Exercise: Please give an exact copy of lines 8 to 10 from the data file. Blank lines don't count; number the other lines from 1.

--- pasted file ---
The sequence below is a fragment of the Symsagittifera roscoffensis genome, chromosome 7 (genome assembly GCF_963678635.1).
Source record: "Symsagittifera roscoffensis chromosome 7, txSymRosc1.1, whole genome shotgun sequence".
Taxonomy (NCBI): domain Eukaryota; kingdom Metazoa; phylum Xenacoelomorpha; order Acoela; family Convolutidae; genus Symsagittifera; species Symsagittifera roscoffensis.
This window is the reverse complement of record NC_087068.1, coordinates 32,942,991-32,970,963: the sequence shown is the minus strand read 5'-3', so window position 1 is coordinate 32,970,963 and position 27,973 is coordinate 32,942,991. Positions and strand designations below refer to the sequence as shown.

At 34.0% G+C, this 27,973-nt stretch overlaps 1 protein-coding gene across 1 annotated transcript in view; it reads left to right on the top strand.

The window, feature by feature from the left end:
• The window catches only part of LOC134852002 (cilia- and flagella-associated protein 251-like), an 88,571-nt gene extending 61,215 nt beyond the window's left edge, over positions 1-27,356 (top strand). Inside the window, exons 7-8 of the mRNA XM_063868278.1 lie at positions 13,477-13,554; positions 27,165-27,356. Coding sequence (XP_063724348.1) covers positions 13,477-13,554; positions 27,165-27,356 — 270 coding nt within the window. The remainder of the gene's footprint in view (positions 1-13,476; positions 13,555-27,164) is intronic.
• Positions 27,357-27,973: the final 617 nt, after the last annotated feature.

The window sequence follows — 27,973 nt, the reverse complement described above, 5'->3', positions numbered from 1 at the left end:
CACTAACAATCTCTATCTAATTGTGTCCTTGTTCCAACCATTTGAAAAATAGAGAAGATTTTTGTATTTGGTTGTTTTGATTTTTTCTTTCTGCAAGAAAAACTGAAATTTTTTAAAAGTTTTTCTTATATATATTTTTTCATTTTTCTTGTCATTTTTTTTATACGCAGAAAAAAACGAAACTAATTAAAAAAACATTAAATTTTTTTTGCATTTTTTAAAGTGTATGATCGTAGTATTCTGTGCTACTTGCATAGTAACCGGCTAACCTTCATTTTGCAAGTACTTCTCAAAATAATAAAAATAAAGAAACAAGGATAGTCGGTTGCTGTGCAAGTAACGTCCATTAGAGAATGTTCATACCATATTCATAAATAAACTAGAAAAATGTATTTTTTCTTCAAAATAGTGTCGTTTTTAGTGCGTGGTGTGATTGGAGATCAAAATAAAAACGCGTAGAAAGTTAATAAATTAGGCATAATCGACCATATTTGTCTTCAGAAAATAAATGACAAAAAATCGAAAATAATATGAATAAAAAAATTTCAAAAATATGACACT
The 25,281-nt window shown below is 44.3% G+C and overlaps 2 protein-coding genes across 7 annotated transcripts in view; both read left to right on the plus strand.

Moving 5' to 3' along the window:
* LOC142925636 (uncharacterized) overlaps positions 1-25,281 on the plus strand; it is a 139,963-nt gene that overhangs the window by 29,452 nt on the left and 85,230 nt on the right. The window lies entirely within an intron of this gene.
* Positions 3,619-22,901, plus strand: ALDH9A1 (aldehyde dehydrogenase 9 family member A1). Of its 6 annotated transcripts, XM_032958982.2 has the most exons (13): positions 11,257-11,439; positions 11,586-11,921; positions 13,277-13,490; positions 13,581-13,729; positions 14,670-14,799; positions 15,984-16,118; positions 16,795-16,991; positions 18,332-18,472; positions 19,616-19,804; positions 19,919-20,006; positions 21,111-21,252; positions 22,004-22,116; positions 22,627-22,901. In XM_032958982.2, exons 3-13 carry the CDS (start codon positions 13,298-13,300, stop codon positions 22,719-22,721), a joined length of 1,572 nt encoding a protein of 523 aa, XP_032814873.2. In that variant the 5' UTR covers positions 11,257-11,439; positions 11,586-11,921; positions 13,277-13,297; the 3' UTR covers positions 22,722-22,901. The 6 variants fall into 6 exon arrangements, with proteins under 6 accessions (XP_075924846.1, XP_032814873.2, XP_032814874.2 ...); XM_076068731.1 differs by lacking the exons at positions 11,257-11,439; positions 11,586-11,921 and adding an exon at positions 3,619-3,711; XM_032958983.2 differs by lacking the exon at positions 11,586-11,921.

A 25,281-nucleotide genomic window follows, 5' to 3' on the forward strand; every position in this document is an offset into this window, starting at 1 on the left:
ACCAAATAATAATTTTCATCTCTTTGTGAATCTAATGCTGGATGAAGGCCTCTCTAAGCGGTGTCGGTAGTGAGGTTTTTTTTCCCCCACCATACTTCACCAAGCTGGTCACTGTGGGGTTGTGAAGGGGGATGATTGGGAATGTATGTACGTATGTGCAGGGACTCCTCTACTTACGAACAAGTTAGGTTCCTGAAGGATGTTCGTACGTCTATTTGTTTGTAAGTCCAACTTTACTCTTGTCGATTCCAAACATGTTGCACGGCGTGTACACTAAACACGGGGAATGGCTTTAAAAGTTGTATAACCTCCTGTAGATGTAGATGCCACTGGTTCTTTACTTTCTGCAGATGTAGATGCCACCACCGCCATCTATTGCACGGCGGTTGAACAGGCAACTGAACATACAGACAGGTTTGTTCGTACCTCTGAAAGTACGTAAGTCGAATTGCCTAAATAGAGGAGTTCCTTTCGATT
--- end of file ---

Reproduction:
• Positions 27,357-27,973: the final 617 nt, after the last annotated feature.

The window sequence follows — 27,973 nt, the reverse complement described above, 5'->3', positions numbered from 1 at the left end:
CACTAACAATCTCTATCTAATTGTGTCCTTGTTCCAACCATTTGAAAAATAGAGAAGATTTTTGTATTTGGTTGTTTTGATTTTTTCTTTCTGCAAGAAAAACTGAAATTTTTTAAAAGTTTTTCTTATATATATTTTTTCATTTTTCTTGTCATTTTTTTTATACGCAGAAAAAAACGAAACTAATTAAAAAAACATTAAATTTTTTTTGCATTTTTTAAAGTGTATGATCGTAGTATTCTGTGCTACTTGCATAGTAACCGGCTAACCTTCATTTTGCAAGTACTTCTCAAAATAATAAAAATAAAGAAACAAGGATAGTCGGTTGCTGTGCAAGTAACGTCCATTAGAGAATGTTCATACCATATTCATAAATAAACTAGAAAAATGTATTTTTTCTTCAAAATAGTGTCGTTTTTAGTGCGTGGTGTGATTGGAGATCAAAATAAAAACGCGTAGAAAGTTAATAAATTAGGCATAATCGACCATATTTGTCTTCAGAAAATAAATGACAAAAAATCGAAAATAATATGAATAAAAAAATTTCAAAAATATGACACT